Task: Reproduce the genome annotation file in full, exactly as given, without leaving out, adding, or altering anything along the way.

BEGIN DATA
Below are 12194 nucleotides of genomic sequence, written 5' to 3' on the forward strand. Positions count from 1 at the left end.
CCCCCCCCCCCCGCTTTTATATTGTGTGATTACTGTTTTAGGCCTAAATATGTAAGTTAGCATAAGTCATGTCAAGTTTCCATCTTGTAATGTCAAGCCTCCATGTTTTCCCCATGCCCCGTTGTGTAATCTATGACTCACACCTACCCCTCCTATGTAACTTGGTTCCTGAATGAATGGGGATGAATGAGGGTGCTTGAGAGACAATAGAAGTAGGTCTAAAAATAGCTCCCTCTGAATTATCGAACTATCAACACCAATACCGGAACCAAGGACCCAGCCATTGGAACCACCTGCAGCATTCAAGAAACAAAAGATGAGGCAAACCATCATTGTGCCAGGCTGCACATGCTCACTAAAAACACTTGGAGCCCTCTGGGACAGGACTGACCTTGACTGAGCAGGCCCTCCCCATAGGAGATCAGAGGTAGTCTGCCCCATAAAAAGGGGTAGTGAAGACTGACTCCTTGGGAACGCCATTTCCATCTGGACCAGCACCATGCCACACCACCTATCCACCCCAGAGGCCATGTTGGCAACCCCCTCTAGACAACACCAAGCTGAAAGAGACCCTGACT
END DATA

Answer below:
Below are 12194 nucleotides of genomic sequence, written 5' to 3' on the forward strand. Positions count from 1 at the left end.
CCCCCCCCCCCCGCTTTTATATTGTGTGATTACTGTTTTAGGCCTAAATATGTAAGTTAGCATAAGTCATGTCAAGTTTCCATCTTGTAATGTCAAGCCTCCATGTTTTCCCCATGCCCCGTTGTGTAATCTATGACTCACACCTACCCCTCCTATGTAACTTGGTTCCTGAATGAATGGGGATGAATGAGGGTGCTTGAGAGACAATAGAAGTAGGTCTAAAAATAGCTCCCTCTGAATTATCGAACTATCAACACCAATACCGGAACCAAGGACCCAGCCATTGGAACCACCTGCAGCATTCAAGAAACAAAAGATGAGGCAAACCATCATTGTGCCAGGCTGCACATGCTCACTAAAAACACTTGGAGCCCTCTGGGACAGGACTGACCTTGACTGAGCAGGCCCTCCCCATAGGAGATCAGAGGTAGTCTGCCCCATAAAAAGGGGTAGTGAAGACTGACTCCTTGGGAACGCCATTTCCATCTGGACCAGCACCATGCCACACCACCTATCCACCCCAGAGGCCATGTTGGCAACCCCCTCTAGACAACACCAAGCTGAAAGAGACCCTGACT